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Former UC Santa Cruz Chancellor MRC Greenwood speaks with Martina O'sullivan of Dominican Hospital before the Santa Cruz Chamber of Commerce luncheon Thursday at Seascape Golf Course

APTOS -- The question came from Heather Stiles, a financial adviser with Raymond James in Capitola: Why should women in business care about a research university?

The answer from University of Hawaii President M.R.C. Greenwood: "When scientists are successful, they create hundreds of jobs and opportunities."

Greenwood was the featured speaker at the Santa Cruz Chamber of Commerce Women in Business quarterly luncheon, attracting an audience of 110, mostly women, at Seascape Golf Club on Thursday.

She's visiting to see her grandson graduate from UC Santa Cruz, the research university where she was chancellor for eight years during boom times.

She pointed out Norm Abramson, from the University of Hawaii, led a research project that laid the groundwork for the Internet, and David Haussler, at UCSC, was the first to sequence the human genome.

"UCSC has one of the best top two or three astronomy departments in the country," she said.

The idea for a new telescope to be sited in Hawaii in the next year was born at, you guessed it, UCSC, when professor Jerry Nelson got money from the Gordon Moore Foundation to design it.

Greenwood said she sees higher education as the core of the community's economic success, a source of talent and new ideas, a way to develop the next generation and ensure a tax base for the future.

"My mother's family was an Irish potato family," she said, distressed by state funding cutbacks for the University of California. "I wonder if my grandchildren will have these opportunities."

In today's economy, she sees a need to be ready for military veterans returning from war and seeking education and to teach young people entrepreneurship early on.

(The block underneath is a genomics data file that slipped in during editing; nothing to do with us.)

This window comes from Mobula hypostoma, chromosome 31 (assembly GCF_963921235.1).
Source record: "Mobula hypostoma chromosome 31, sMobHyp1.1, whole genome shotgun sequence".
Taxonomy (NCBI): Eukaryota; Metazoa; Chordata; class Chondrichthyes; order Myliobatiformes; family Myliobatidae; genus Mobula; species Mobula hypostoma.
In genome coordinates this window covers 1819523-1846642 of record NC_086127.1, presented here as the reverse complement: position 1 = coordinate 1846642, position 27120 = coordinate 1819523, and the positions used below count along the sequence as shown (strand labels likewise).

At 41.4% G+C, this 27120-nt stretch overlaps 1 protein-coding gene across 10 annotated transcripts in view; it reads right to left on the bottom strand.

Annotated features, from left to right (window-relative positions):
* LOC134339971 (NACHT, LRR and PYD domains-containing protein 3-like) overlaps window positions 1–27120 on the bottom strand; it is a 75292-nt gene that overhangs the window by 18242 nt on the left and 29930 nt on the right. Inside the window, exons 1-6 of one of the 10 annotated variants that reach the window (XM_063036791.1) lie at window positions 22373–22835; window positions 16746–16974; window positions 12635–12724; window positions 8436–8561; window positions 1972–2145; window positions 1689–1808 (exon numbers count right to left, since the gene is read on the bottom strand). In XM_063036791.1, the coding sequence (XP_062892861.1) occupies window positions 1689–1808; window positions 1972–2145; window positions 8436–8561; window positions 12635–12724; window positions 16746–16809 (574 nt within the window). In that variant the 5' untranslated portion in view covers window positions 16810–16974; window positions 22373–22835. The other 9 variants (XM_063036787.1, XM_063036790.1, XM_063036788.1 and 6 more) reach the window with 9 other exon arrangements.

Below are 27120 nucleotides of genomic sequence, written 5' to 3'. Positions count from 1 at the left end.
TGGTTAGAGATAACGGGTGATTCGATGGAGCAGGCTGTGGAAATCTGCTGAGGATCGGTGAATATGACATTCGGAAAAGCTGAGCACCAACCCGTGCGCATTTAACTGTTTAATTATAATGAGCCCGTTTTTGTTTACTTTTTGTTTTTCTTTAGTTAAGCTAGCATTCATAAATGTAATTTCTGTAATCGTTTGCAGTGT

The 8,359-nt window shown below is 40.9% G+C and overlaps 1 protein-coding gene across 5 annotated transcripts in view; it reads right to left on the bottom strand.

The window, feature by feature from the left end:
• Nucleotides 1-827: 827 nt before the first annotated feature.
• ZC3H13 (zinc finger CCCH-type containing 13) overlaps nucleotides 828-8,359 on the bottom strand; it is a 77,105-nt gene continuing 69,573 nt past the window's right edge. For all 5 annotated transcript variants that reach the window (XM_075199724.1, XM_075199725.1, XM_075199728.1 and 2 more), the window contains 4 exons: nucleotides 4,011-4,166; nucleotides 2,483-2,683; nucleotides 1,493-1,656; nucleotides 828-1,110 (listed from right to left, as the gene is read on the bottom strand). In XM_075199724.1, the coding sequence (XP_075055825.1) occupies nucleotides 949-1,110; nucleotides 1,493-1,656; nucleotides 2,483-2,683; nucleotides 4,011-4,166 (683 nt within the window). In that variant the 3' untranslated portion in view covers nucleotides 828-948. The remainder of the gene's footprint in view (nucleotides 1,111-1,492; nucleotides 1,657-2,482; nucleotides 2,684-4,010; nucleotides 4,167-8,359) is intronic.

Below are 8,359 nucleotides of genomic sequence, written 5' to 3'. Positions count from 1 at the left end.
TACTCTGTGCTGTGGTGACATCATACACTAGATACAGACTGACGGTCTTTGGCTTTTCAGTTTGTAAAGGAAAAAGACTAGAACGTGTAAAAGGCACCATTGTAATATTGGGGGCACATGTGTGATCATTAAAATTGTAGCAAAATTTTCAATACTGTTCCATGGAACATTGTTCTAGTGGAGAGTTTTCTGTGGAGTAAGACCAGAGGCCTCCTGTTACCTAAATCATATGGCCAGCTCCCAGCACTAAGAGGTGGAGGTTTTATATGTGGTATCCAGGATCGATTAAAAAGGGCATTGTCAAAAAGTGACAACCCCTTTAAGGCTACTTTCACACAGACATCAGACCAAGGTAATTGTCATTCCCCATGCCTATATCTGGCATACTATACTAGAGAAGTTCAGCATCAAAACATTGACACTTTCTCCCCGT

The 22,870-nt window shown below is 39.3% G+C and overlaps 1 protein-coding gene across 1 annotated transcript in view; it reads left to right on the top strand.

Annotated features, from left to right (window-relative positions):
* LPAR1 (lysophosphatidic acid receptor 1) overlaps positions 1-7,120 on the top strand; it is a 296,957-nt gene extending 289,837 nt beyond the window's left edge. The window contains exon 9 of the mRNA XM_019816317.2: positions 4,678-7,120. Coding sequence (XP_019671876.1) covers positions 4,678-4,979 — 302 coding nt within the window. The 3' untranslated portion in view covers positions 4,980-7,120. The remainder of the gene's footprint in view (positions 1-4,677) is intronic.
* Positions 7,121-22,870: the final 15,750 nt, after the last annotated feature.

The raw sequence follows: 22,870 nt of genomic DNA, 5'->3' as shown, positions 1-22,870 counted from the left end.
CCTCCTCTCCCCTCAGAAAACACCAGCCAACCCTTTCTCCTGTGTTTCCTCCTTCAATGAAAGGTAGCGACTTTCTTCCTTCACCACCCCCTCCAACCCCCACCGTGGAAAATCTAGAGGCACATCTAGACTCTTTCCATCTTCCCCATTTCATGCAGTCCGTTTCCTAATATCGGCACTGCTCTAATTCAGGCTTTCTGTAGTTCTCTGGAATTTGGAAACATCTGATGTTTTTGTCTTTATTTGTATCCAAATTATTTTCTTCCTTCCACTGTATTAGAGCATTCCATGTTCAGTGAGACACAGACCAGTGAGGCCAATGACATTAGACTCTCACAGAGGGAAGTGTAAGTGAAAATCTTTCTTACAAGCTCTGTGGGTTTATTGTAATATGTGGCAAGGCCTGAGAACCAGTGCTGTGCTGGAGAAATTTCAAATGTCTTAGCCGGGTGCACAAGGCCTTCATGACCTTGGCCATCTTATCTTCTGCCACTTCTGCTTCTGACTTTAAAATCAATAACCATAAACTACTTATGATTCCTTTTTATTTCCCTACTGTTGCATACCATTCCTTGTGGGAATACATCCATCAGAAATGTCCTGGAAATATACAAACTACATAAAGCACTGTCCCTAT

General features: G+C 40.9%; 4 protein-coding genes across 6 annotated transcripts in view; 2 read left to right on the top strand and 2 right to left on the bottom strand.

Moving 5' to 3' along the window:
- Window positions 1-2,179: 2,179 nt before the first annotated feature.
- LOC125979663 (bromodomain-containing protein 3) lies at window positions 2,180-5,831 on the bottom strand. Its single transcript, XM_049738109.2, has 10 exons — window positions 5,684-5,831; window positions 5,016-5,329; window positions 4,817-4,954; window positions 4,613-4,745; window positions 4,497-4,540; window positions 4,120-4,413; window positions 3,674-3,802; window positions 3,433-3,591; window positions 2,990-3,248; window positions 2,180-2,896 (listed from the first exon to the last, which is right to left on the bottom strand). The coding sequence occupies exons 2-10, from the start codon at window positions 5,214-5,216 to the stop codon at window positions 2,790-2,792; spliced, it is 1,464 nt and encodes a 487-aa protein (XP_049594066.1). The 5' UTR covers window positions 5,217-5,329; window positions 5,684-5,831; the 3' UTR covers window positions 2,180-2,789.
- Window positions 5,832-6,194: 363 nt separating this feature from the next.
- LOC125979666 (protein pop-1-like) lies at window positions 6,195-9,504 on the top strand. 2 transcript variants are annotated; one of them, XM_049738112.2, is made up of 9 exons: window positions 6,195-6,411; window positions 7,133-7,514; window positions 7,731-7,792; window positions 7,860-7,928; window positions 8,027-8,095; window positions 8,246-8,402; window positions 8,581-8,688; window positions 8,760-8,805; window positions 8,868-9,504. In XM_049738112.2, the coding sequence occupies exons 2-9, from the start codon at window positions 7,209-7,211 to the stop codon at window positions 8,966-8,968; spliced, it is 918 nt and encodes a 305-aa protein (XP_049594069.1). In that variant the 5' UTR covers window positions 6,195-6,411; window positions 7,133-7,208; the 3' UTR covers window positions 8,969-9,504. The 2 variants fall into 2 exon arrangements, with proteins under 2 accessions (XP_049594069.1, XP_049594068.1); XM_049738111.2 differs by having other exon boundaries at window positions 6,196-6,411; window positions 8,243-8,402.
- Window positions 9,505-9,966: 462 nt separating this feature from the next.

"We need to teach them not just to get a job, but how to make a job," she said.

"She did a wonderful job of opening our minds," said Stiles afterward. "We're lucky to have UCSC here."

The Women in Business group demonstrated its faith in education by awarding three college scholarships, two for $750 funded by luncheon raffles and a third for $2,000 supported by the Cruzin' Courses progressive dinner in October founded by banker Cathy Schlumbrecht.

Harbor High grad Jennifer Yeung was awarded $2,000. She will go to San Jose State, the first in her family to attend college. She served as junior class president and spent many hours organizing events, participating in softball, tennis, wrestling and cheerleading, and working at the Boardwalk to help support her family. Fluent in three languages, she plans to major in international business and minor in Chinese.

Candice Peters, who will attend UC Davis, earned a 4.24 GPA at Harbor High while participating in mock trial, tennis and a musical, and volunteering at the library. She wrote her application in the form of a short story, explaining her desire to become a medical technician.

Katya Birken, 35, a Cabrillo College graduate, is entering her senior year at UCSC. Her goal is to work with abused children and give them a chance for a better future. Though classes she wanted to take are being cut, she hopes to do research in psychology and become fluent in Spanish.

Kate Collins, a former Women in Business scholarship recipient, returned to say thank you. A 2010 graduate of UC Berkeley, she is in law school with ambitions to specialize in intellectual property, working to bridge the gap between scientists and the business world.